Cuomo may be forced to reveal truth about nursing homes

ALBANY — The days of summer glide by as we prepare to greet September. And Andrew Cuomo still refuses to tell us how many nursing home residents in New York died from COVID-19.

The governor may not be able to stall for much longer. On Wednesday, the U.S. Department of Justice demanded data from New York and three other states that required nursing homes to accept COVID-19 patients. The DOJ said it is weighing an investigation into whether the orders violated the civil rights of nursing home residents.

That’s a blow to Cuomo, surely, but it’s potentially a victory for the many New Yorkers who have been pushing for honest data and a truthful account of how COVID-19 devastated the state’s nursing homes.

“I’m sitting here in my living room and I’m in tears,” said Janice Dean, a meteorologist with Fox & Friends whose in-laws died after contracting COVID-19 in New York nursing homes. “We may finally have a chance to get answers.”

If you’re new to this, here’s some of the backstory: In April, as COVID-19 fatalities started to spike, the state changed how it counted nursing home deaths, deciding that residents who were transferred to hospitals before they died from the virus wouldn’t be part of the total.

That means that the state’s official tally of more than 6,000 nursing home deaths from COVID-19 is a significant undercount, even though it’s among the highest of any state. Keep in mind that other states don’t count nursing home deaths this way.

Why did the state change how it counts? As I’ve said in prior columns, you don’t have to be a conspiracy theorist to believe the change was tied to the state’s hotly controversial mandate, issued March 25 and kept in place for 46 days, requiring that nursing homes accept COVID-19 patients and forbidding the facilities from even testing for the virus.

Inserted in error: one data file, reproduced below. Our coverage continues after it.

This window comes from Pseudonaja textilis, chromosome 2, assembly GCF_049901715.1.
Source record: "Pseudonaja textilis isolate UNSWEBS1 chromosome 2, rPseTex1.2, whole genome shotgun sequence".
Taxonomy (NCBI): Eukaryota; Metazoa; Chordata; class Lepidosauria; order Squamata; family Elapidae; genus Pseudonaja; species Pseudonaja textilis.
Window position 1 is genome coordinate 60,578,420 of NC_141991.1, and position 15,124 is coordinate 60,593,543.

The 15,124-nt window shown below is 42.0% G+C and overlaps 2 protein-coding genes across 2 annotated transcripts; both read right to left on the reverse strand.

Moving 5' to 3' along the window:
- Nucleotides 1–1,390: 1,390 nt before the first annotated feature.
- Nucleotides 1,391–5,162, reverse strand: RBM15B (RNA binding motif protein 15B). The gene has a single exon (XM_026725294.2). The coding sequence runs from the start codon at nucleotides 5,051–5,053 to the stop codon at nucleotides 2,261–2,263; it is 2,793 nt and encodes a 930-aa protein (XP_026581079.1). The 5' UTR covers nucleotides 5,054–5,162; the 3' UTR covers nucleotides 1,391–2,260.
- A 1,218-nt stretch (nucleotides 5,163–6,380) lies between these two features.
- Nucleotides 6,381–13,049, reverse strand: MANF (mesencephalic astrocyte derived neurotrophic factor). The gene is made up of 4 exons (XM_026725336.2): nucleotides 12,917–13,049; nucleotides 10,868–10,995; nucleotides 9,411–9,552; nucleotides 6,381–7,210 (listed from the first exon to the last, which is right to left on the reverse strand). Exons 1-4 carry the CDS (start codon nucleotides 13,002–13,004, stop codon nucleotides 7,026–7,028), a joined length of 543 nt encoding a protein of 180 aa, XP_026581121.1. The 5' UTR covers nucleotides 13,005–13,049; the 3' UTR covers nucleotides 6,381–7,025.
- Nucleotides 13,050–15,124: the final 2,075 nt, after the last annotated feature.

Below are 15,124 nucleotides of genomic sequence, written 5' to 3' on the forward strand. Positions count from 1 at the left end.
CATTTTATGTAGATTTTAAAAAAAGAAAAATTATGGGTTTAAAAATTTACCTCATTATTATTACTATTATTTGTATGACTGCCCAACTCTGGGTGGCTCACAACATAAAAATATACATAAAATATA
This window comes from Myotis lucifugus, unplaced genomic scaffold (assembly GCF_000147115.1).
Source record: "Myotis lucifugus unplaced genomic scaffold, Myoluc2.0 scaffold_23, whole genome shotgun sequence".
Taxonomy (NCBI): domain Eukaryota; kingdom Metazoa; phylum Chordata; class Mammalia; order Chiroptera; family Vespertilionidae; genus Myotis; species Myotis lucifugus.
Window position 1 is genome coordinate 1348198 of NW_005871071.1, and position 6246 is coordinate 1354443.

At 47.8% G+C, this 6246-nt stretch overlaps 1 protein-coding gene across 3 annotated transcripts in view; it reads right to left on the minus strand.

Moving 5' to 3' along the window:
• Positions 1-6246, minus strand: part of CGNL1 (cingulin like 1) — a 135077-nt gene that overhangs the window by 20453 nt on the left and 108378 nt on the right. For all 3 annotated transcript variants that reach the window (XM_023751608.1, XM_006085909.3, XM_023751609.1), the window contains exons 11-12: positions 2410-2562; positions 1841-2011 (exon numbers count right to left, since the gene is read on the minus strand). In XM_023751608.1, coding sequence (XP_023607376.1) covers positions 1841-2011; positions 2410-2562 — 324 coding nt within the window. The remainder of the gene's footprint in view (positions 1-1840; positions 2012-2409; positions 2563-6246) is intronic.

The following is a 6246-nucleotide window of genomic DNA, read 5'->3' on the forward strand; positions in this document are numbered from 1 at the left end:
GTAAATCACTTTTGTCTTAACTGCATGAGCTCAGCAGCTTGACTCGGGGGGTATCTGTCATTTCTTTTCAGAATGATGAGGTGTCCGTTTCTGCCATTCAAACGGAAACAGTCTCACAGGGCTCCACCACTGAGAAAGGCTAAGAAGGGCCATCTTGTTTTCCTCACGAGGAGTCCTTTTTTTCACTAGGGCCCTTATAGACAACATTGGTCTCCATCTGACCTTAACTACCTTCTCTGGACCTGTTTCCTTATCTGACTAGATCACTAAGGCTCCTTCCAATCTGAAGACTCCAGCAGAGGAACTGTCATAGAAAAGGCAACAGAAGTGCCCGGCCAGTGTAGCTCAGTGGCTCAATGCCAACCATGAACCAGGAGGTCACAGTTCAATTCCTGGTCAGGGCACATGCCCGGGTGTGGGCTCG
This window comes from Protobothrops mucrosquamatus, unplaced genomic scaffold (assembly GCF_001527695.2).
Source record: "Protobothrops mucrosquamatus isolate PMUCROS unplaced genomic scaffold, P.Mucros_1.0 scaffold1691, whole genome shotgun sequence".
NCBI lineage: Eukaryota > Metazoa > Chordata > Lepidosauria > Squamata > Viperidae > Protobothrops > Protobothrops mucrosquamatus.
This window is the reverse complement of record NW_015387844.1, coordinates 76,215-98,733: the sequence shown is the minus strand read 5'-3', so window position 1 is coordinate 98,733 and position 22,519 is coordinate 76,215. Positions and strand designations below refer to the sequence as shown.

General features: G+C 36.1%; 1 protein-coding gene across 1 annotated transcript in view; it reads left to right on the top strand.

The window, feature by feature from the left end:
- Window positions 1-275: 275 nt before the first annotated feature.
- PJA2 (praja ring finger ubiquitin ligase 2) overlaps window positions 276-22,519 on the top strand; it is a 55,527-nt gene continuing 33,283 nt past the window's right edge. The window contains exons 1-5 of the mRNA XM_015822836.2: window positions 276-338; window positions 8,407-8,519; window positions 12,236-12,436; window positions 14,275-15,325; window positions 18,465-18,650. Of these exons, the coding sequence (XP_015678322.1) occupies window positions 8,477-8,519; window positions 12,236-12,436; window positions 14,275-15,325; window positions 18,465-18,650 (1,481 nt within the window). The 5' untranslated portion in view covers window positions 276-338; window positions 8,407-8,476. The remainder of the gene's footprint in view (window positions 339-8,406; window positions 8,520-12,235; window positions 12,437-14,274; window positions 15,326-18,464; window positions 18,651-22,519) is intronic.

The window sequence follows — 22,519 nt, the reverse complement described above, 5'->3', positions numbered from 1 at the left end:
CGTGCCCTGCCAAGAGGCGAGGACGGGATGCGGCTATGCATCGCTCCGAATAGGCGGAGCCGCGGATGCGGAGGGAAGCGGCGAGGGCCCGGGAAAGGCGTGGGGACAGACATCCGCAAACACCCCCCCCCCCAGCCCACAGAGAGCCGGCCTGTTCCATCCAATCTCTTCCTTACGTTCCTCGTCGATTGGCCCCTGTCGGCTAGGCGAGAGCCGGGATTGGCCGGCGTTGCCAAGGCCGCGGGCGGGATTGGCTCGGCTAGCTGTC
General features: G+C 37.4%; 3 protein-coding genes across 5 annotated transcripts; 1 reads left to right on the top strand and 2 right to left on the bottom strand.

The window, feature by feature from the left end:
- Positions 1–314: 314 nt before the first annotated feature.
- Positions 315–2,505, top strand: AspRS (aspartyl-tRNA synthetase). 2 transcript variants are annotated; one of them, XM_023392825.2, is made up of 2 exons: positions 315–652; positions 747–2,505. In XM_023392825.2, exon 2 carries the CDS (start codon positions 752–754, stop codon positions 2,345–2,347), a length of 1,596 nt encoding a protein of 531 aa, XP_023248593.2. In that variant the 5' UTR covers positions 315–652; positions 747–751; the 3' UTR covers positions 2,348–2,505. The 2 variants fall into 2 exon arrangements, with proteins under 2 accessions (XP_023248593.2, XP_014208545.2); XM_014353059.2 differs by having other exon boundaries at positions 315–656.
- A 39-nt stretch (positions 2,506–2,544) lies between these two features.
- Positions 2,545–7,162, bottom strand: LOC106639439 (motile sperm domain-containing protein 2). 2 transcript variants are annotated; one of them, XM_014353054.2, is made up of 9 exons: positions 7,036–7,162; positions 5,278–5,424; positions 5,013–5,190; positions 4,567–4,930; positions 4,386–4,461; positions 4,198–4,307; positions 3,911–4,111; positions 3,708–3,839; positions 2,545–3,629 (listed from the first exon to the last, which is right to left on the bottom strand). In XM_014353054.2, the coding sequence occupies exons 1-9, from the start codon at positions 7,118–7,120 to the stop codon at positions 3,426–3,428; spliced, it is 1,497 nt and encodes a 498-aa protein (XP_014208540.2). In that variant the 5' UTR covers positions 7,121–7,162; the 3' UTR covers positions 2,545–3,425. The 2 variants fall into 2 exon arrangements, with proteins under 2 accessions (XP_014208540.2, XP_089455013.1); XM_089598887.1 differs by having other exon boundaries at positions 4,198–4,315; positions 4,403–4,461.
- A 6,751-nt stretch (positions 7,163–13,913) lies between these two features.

Cuomo has often used statistics derived from New York’s flawed undercount to defend the mandate, which likely explains why he doesn’t want the full number released. Accurate data might reveal the true cost of the order. It might make the governor look bad.

This has been about public relations, then, not policy. Politics instead of honesty.

“I just hope the truth will eventually come out,” said Dean, who was in Albany last week as part of a bipartisan push for an independent investigation (with subpoena power) of the state’s nursing home decisions. “I just want fair questions answered.”

Cuomo has insisted that no such investigation is necessary. He notes (correctly) that some other states had similar nursing home orders, asserts (falsely) that New York was merely following federal guidelines and claims (also falsely) that criticism of the mandate is only coming from the political right.

The Justice Department on Wednesday said orders like the one imposed in New York “may have resulted in the deaths of thousands of elderly nursing home residents.” The extent of the review is not immediately clear, because the civil rights law behind the department’s request seems to apply only to public nursing homes owned or operated by the state, of which there are few.